Deployed soldiers and service members in the US military will no longer be able to use fitness trackers or other apps that require geolocation services. The Pentagon released a statement Monday regarding service people in operational areas.
The rule, which must be fully implemented within six months, comes after the Strava fitness app released its Global Heat Map. The map shows user activity around the world in veiny glows. The trouble? Cross-referencing Strava's map with known military base locations could be risky for deployed service people.
While Strava's map doesn't show military installations specifically, Google Maps does. And Strava shows frequency of people's movements and where, which could pose a safety threat.
"It goes back to making sure we're not giving the enemy an unfair advantage and we're not showcasing the exact location of our troops worldwide," Pentagon spokesman Col. Rob Manning told CNN.
The order isn't a full-out ban. It requires service people in sensitive or high-risk areas to turn off the geolocation capabilities on their devices. This decision from the military is only tightening the rules on electronic devices in combat. For example, mobile phones can be used in the common areas and other offices as long as classified information isn't present.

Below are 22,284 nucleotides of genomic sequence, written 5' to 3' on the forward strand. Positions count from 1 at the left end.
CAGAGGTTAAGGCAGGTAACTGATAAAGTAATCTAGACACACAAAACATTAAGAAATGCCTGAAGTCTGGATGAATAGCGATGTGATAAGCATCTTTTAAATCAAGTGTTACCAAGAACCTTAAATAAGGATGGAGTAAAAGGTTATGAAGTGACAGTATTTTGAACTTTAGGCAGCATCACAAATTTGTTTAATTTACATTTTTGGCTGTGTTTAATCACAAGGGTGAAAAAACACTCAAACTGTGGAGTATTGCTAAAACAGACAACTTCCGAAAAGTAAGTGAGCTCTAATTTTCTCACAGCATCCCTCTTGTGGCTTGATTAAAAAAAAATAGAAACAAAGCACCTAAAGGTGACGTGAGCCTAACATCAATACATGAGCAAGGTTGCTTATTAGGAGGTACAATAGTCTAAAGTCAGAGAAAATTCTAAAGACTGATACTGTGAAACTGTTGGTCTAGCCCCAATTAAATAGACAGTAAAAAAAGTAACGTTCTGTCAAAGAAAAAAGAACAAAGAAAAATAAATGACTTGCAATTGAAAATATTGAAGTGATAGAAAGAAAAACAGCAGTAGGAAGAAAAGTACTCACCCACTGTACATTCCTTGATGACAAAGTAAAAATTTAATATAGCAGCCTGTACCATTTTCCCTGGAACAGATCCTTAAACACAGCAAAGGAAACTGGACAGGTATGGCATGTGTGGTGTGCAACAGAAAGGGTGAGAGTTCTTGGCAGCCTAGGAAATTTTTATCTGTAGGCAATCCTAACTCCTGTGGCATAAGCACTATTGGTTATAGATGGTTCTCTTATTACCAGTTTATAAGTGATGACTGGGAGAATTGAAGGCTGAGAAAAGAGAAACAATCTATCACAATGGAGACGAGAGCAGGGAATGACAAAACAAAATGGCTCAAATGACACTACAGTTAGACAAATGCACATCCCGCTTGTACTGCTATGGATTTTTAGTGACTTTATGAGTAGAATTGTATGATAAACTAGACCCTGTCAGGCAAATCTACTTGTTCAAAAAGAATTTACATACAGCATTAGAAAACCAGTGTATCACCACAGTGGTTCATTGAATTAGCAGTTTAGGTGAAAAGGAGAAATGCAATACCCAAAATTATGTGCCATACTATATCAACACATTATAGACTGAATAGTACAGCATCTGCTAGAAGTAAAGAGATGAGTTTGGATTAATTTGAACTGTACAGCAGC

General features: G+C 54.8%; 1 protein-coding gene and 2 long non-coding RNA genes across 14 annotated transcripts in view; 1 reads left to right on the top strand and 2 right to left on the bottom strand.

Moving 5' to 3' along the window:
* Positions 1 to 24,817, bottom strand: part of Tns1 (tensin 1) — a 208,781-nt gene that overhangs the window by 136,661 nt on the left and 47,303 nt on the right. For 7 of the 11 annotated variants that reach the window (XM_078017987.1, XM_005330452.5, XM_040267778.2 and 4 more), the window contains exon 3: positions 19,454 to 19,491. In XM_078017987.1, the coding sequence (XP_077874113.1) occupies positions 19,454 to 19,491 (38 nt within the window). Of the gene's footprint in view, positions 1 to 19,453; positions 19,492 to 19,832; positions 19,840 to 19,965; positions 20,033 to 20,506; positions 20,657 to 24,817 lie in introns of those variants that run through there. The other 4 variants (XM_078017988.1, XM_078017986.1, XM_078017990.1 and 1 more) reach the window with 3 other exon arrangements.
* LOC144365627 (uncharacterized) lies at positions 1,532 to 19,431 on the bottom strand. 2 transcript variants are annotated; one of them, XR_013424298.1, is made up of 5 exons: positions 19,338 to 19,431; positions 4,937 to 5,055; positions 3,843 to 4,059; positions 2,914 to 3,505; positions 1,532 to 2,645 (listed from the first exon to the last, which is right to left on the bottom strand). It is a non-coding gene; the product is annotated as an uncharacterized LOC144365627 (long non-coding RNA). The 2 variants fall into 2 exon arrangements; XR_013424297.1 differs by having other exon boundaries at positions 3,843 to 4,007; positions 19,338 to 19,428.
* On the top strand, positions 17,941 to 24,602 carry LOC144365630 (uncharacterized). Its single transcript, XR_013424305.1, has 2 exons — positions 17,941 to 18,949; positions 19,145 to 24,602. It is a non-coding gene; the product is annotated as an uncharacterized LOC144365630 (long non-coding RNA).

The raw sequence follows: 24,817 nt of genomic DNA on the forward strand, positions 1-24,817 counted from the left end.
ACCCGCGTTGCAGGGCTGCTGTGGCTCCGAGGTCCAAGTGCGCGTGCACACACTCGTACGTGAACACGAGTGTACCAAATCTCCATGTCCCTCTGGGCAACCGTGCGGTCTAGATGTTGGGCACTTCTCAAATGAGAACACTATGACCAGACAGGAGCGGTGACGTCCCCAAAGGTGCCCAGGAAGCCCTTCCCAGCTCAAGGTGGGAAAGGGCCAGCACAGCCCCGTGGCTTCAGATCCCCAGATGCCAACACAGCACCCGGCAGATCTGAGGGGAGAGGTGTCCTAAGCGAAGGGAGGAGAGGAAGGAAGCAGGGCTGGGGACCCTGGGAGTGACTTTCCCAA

Geolocation is used by many apps besides fitness trackers. Smart watches and dating apps are two examples.
On-site ship or base commanders will have the final say in what devices are allowed, according to the Military Times.
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- Soldiers and service people in high-risk areas are no longer allowed to use apps or devices with geolocation capabilities.
- The choice comes after the Strava fitness app released its Global Heat Map, showing its worldwide users. The information in the wrong hands could be potentially dangerous.
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